MAZZEI: I think it’s not even that there isn’t a safety net, it’s just that part of the journey of writing my book and even making Cam and of kind of coming out publicly was recognizing that… I don’t know, coming out as a sex worker, I felt a lot like when I came out as queer when I was younger. Which, first I came out as bi, then I came out as a lesbian. Turns out I’m not gay, but whatever. 

We learn, we grow. 

MAZZEI: We learn, we grow, we realize that maybe there’s more sexual identities than just gay and bi. But it feels a lot like that. It felt like this huge relief of being like, I don’t have to hide this part of myself and I don’t have to be ashamed of it because if people are going to reject me because of it, then that’s on them. At the end of the day I’m owning myself and who I am and my experiences, and it’s really beautiful and there’s safety in that. It’s not so much that there isn’t a safety net, it’s that there’s safety in not hiding things. And again, I was lucky enough to be in a position where I was literally physically [safe].  

A lot of sex workers don’t live in communities where they can necessarily come out the way that I did or be accepted by their families or have their friends stand by them. So I, again, was in a very privileged position where I was able to do that. But there was this tremendous safety, just like when I did come out as queer where I was like, “Oh, I can just be who I am finally. I don’t have to hide it. I don’t have to lie about it.” 

I remember applying for a job after camming. I briefly worked a little bit before, just while we were trying to get Cam off the ground. I remember just having to feel this intense panic of like, “I have to hide this part of myself. I can’t tell you what I did for the last three years.” And this kind of terror like, “Oh, if they find out, I may get fired” or all of this stuff. There’s definitely a freedom in, “I can’t hide anymore.”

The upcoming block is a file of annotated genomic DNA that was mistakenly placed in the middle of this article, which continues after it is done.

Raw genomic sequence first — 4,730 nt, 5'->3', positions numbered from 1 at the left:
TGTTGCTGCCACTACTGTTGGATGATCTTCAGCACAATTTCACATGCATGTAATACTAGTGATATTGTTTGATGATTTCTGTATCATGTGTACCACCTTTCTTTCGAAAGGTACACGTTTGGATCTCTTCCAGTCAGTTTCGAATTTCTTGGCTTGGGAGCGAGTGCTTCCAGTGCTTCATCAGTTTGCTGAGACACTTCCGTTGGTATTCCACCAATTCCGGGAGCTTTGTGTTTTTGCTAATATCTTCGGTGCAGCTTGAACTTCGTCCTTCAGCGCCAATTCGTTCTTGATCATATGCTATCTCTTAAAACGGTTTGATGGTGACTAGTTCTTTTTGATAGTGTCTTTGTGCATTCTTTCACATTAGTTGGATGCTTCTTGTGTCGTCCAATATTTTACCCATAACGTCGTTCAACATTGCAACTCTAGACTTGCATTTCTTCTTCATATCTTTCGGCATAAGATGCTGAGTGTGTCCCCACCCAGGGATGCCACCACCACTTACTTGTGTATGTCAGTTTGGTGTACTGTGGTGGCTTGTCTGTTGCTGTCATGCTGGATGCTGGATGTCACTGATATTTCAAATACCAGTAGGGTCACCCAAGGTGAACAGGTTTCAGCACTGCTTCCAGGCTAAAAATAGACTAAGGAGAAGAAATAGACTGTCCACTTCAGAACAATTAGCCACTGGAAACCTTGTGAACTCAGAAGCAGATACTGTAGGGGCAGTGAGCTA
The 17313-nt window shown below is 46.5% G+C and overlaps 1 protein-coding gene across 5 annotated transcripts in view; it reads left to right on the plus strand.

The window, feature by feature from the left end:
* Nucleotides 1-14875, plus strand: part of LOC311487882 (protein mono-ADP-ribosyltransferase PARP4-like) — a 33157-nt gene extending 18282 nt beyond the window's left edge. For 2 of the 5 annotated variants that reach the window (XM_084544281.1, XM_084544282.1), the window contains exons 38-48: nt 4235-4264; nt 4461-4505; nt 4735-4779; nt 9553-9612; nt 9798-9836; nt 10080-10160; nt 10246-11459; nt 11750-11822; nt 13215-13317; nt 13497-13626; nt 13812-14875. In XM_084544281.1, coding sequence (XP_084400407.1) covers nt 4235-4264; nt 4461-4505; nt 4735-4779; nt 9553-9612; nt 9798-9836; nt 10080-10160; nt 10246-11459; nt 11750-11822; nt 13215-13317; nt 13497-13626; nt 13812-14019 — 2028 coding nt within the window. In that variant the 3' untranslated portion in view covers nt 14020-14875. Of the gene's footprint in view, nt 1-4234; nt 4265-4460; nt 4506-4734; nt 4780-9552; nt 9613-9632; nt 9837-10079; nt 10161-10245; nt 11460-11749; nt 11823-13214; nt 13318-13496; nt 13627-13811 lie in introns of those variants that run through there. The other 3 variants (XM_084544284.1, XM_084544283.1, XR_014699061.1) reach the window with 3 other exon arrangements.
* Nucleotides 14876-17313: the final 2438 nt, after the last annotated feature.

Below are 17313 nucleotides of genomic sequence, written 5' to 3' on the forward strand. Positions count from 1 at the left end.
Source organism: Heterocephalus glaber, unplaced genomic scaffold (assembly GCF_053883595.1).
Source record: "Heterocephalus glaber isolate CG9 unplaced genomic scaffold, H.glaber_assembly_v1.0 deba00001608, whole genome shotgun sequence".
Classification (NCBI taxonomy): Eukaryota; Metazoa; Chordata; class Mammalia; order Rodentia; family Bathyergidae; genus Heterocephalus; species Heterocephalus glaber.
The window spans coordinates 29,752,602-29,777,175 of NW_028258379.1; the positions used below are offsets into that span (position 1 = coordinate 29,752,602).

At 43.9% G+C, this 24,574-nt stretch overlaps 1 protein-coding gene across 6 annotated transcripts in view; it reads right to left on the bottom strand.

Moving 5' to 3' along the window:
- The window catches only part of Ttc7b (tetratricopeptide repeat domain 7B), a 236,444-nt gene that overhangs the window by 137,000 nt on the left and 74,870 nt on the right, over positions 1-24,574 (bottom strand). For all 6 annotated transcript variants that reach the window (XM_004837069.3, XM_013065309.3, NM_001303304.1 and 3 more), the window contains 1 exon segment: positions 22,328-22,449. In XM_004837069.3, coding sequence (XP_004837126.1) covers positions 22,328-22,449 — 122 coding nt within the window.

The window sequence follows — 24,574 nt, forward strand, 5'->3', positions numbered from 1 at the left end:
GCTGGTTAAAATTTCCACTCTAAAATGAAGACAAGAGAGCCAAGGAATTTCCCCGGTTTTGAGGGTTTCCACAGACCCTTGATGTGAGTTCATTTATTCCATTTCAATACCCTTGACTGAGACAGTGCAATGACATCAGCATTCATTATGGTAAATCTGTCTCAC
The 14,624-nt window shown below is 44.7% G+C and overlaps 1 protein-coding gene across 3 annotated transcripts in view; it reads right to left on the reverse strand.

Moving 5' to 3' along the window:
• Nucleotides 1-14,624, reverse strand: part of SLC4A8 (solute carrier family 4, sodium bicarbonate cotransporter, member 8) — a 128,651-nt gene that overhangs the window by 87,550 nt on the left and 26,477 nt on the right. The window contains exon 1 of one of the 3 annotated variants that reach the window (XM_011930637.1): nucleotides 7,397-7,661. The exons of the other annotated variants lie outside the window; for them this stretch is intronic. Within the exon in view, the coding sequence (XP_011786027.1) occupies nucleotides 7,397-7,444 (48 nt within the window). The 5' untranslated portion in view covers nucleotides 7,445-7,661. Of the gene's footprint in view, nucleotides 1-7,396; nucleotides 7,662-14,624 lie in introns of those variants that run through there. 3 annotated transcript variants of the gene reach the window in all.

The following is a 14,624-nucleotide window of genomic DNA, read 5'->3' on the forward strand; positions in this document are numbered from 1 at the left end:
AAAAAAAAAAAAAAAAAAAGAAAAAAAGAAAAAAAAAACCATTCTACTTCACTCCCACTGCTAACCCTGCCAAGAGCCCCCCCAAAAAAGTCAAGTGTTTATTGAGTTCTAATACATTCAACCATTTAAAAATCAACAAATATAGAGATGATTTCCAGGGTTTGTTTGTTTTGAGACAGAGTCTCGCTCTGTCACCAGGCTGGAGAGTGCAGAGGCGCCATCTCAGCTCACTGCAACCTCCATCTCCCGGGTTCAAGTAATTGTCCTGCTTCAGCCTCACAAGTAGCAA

I can’t possibly agree more. As you say, I was also very privileged to do this in a way where I was never in any danger, but when I came out as bi or queer – well, we didn’t have “queer.” 

MAZZEI: Yeah, we didn’t have “queer” back then. It was like you’re bi or you’re a lesbian. That’s your options. 

But I was very safe and very young, I think 14 or 15, and then it just was. That was me. And since then, there’s been a comfort in knowing this is who I am and deciding that, if you don’t like me based on this one thing, then I’m probably not particularly interested in how you feel about me anyway. That’s empowering in its own way.   

MAZZEI: Yeah, it is, and it’s definitely a part of accepting it about yourself too, I think, that when you are queer. My parents always raised me that it was totally fine, whatever sexual orientation or gender identity you had was totally fine. I was very, very lucky, in a way. I still had a very much internalized shame around it where I just felt so confused and I remember this agony over trying to figure it out. And I remember just watching The L Word. I ordered the L word and this was back when Netflix was still on DVD. 

And I was so dumb. I ordered The L Word on DVD and I remember… I have so many memories of just racing to the mailbox to get it before my dad would check the mail so that he wouldn’t know that I had gotten The L Word, even though I was using his Netflix account, so he definitely knew, which I think is probably one of the clues when, later in my book, when he’s like, “Are you gay? It’s okay if you’re gay.” I think that probably one of his clues.